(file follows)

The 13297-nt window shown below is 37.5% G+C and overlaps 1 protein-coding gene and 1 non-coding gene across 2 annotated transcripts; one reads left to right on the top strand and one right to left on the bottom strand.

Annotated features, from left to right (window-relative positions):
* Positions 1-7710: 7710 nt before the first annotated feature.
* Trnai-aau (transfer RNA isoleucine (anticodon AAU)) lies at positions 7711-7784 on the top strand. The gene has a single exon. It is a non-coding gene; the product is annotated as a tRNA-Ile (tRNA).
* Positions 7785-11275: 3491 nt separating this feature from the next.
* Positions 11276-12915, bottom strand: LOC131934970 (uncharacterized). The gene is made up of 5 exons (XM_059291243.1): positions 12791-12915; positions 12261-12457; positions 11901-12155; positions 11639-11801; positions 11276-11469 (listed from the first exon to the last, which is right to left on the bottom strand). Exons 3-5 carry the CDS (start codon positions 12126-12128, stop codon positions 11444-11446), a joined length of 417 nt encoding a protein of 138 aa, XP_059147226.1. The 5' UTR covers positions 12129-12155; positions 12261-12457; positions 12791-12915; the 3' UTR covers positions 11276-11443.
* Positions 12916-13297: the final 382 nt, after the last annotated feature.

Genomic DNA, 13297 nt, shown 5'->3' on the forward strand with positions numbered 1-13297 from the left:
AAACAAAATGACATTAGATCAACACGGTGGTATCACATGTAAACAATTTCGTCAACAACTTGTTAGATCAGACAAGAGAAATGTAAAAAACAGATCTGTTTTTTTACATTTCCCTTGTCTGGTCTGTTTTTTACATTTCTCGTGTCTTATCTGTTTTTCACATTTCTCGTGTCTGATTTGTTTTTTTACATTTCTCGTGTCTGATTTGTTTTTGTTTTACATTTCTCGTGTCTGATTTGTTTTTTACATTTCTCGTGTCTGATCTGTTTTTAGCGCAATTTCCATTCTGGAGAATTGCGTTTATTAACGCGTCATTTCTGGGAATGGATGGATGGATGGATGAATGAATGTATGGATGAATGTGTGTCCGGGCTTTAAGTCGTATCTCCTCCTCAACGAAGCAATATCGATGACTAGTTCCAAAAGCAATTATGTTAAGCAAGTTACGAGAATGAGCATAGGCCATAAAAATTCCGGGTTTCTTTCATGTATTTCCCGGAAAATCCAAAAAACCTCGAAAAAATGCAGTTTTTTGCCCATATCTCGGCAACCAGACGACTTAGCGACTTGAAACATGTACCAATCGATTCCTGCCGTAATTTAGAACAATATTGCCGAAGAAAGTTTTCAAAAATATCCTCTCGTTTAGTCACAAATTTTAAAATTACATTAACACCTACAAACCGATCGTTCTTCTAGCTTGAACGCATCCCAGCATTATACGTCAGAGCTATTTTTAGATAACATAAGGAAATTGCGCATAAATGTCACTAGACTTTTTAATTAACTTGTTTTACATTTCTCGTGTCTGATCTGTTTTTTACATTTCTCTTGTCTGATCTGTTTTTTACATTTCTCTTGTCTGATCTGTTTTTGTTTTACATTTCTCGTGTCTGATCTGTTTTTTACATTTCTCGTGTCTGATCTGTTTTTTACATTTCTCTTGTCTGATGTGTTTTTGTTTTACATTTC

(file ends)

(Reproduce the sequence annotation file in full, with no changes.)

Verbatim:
The 13297-nt window shown below is 37.5% G+C and overlaps 1 protein-coding gene and 1 non-coding gene across 2 annotated transcripts; one reads left to right on the top strand and one right to left on the bottom strand.

Annotated features, from left to right (window-relative positions):
* Positions 1-7710: 7710 nt before the first annotated feature.
* Trnai-aau (transfer RNA isoleucine (anticodon AAU)) lies at positions 7711-7784 on the top strand. The gene has a single exon. It is a non-coding gene; the product is annotated as a tRNA-Ile (tRNA).
* Positions 7785-11275: 3491 nt separating this feature from the next.
* Positions 11276-12915, bottom strand: LOC131934970 (uncharacterized). The gene is made up of 5 exons (XM_059291243.1): positions 12791-12915; positions 12261-12457; positions 11901-12155; positions 11639-11801; positions 11276-11469 (listed from the first exon to the last, which is right to left on the bottom strand). Exons 3-5 carry the CDS (start codon positions 12126-12128, stop codon positions 11444-11446), a joined length of 417 nt encoding a protein of 138 aa, XP_059147226.1. The 5' UTR covers positions 12129-12155; positions 12261-12457; positions 12791-12915; the 3' UTR covers positions 11276-11443.
* Positions 12916-13297: the final 382 nt, after the last annotated feature.

Genomic DNA, 13297 nt, shown 5'->3' on the forward strand with positions numbered 1-13297 from the left:
AAACAAAATGACATTAGATCAACACGGTGGTATCACATGTAAACAATTTCGTCAACAACTTGTTAGATCAGACAAGAGAAATGTAAAAAACAGATCTGTTTTTTTACATTTCCCTTGTCTGGTCTGTTTTTTACATTTCTCGTGTCTTATCTGTTTTTCACATTTCTCGTGTCTGATTTGTTTTTTTACATTTCTCGTGTCTGATTTGTTTTTGTTTTACATTTCTCGTGTCTGATTTGTTTTTTACATTTCTCGTGTCTGATCTGTTTTTAGCGCAATTTCCATTCTGGAGAATTGCGTTTATTAACGCGTCATTTCTGGGAATGGATGGATGGATGGATGAATGAATGTATGGATGAATGTGTGTCCGGGCTTTAAGTCGTATCTCCTCCTCAACGAAGCAATATCGATGACTAGTTCCAAAAGCAATTATGTTAAGCAAGTTACGAGAATGAGCATAGGCCATAAAAATTCCGGGTTTCTTTCATGTATTTCCCGGAAAATCCAAAAAACCTCGAAAAAATGCAGTTTTTTGCCCATATCTCGGCAACCAGACGACTTAGCGACTTGAAACATGTACCAATCGATTCCTGCCGTAATTTAGAACAATATTGCCGAAGAAAGTTTTCAAAAATATCCTCTCGTTTAGTCACAAATTTTAAAATTACATTAACACCTACAAACCGATCGTTCTTCTAGCTTGAACGCATCCCAGCATTATACGTCAGAGCTATTTTTAGATAACATAAGGAAATTGCGCATAAATGTCACTAGACTTTTTAATTAACTTGTTTTACATTTCTCGTGTCTGATCTGTTTTTTACATTTCTCTTGTCTGATCTGTTTTTTACATTTCTCTTGTCTGATCTGTTTTTGTTTTACATTTCTCGTGTCTGATCTGTTTTTTACATTTCTCGTGTCTGATCTGTTTTTTACATTTCTCTTGTCTGATGTGTTTTTGTTTTACATTTC